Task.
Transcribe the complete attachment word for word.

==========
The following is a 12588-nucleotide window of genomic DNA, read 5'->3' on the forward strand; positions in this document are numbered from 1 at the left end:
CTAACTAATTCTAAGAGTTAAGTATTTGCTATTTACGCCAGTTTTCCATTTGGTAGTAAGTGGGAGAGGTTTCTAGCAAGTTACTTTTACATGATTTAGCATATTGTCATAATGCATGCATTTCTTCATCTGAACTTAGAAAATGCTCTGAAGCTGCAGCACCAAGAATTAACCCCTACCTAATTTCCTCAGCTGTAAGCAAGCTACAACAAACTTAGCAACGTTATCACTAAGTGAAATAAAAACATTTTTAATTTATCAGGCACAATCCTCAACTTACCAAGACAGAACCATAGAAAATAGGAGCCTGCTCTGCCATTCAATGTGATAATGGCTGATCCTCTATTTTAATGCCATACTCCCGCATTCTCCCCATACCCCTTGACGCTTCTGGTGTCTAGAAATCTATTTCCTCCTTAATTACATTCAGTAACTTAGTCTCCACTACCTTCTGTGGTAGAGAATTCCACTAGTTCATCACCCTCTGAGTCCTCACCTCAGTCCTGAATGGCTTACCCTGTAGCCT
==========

The following is a 12588-nucleotide window of genomic DNA, read 5'->3' on the forward strand; positions in this document are numbered from 1 at the left end:
CTAACTAATTCTAAGAGTTAAGTATTTGCTATTTACGCCAGTTTTCCATTTGGTAGTAAGTGGGAGAGGTTTCTAGCAAGTTACTTTTACATGATTTAGCATATTGTCATAATGCATGCATTTCTTCATCTGAACTTAGAAAATGCTCTGAAGCTGCAGCACCAAGAATTAACCCCTACCTAATTTCCTCAGCTGTAAGCAAGCTACAACAAACTTAGCAACGTTATCACTAAGTGAAATAAAAACATTTTTAATTTATCAGGCACAATCCTCAACTTACCAAGACAGAACCATAGAAAATAGGAGCCTGCTCTGCCATTCAATGTGATAATGGCTGATCCTCTATTTTAATGCCATACTCCCGCATTCTCCCCATACCCCTTGACGCTTCTGGTGTCTAGAAATCTATTTCCTCCTTAATTACATTCAGTAACTTAGTCTCCACTACCTTCTGTGGTAGAGAATTCCACTAGTTCATCACCCTCTGAGTCCTCACCTCAGTCCTGAATGGCTTACCCTGTAGCCT